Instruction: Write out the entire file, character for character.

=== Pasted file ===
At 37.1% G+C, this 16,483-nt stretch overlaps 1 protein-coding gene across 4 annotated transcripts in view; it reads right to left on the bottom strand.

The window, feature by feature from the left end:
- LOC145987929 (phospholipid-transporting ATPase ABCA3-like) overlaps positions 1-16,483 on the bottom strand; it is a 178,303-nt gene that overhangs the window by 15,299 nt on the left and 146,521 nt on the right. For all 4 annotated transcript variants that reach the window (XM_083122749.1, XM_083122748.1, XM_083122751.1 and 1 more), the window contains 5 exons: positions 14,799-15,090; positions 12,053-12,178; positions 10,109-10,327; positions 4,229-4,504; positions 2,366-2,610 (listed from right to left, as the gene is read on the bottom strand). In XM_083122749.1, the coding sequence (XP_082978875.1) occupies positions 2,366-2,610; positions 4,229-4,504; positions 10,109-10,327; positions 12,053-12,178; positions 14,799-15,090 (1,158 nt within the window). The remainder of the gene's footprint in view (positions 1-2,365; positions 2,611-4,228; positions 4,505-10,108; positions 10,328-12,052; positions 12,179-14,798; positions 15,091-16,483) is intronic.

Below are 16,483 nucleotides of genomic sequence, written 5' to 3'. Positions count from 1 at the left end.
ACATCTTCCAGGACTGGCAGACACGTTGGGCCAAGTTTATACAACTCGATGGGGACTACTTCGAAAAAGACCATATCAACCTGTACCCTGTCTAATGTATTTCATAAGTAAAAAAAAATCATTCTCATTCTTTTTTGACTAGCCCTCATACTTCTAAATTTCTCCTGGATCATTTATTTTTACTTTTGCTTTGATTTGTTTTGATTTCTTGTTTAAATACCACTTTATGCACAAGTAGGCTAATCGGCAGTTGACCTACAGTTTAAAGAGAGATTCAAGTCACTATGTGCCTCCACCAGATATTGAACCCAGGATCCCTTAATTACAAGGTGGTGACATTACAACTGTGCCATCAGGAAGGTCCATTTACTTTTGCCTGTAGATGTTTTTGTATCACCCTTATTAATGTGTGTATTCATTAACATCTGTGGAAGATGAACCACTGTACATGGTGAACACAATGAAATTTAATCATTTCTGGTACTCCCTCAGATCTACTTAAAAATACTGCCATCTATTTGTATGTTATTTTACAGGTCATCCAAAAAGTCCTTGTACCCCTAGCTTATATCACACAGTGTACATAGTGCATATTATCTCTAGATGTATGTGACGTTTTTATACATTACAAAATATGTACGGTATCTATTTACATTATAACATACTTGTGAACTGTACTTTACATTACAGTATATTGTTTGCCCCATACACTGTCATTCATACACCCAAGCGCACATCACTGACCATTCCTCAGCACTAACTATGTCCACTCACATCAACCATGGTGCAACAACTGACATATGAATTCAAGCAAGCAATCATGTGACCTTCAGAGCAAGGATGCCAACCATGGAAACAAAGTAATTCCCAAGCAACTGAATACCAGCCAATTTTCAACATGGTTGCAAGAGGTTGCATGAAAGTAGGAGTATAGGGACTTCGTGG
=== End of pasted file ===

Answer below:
At 37.1% G+C, this 16,483-nt stretch overlaps 1 protein-coding gene across 4 annotated transcripts in view; it reads right to left on the bottom strand.

The window, feature by feature from the left end:
- LOC145987929 (phospholipid-transporting ATPase ABCA3-like) overlaps positions 1-16,483 on the bottom strand; it is a 178,303-nt gene that overhangs the window by 15,299 nt on the left and 146,521 nt on the right. For all 4 annotated transcript variants that reach the window (XM_083122749.1, XM_083122748.1, XM_083122751.1 and 1 more), the window contains 5 exons: positions 14,799-15,090; positions 12,053-12,178; positions 10,109-10,327; positions 4,229-4,504; positions 2,366-2,610 (listed from right to left, as the gene is read on the bottom strand). In XM_083122749.1, the coding sequence (XP_082978875.1) occupies positions 2,366-2,610; positions 4,229-4,504; positions 10,109-10,327; positions 12,053-12,178; positions 14,799-15,090 (1,158 nt within the window). The remainder of the gene's footprint in view (positions 1-2,365; positions 2,611-4,228; positions 4,505-10,108; positions 10,328-12,052; positions 12,179-14,798; positions 15,091-16,483) is intronic.

Below are 16,483 nucleotides of genomic sequence, written 5' to 3'. Positions count from 1 at the left end.
ACATCTTCCAGGACTGGCAGACACGTTGGGCCAAGTTTATACAACTCGATGGGGACTACTTCGAAAAAGACCATATCAACCTGTACCCTGTCTAATGTATTTCATAAGTAAAAAAAAATCATTCTCATTCTTTTTTGACTAGCCCTCATACTTCTAAATTTCTCCTGGATCATTTATTTTTACTTTTGCTTTGATTTGTTTTGATTTCTTGTTTAAATACCACTTTATGCACAAGTAGGCTAATCGGCAGTTGACCTACAGTTTAAAGAGAGATTCAAGTCACTATGTGCCTCCACCAGATATTGAACCCAGGATCCCTTAATTACAAGGTGGTGACATTACAACTGTGCCATCAGGAAGGTCCATTTACTTTTGCCTGTAGATGTTTTTGTATCACCCTTATTAATGTGTGTATTCATTAACATCTGTGGAAGATGAACCACTGTACATGGTGAACACAATGAAATTTAATCATTTCTGGTACTCCCTCAGATCTACTTAAAAATACTGCCATCTATTTGTATGTTATTTTACAGGTCATCCAAAAAGTCCTTGTACCCCTAGCTTATATCACACAGTGTACATAGTGCATATTATCTCTAGATGTATGTGACGTTTTTATACATTACAAAATATGTACGGTATCTATTTACATTATAACATACTTGTGAACTGTACTTTACATTACAGTATATTGTTTGCCCCATACACTGTCATTCATACACCCAAGCGCACATCACTGACCATTCCTCAGCACTAACTATGTCCACTCACATCAACCATGGTGCAACAACTGACATATGAATTCAAGCAAGCAATCATGTGACCTTCAGAGCAAGGATGCCAACCATGGAAACAAAGTAATTCCCAAGCAACTGAATACCAGCCAATTTTCAACATGGTTGCAAGAGGTTGCATGAAAGTAGGAGTATAGGGACTTCGTGG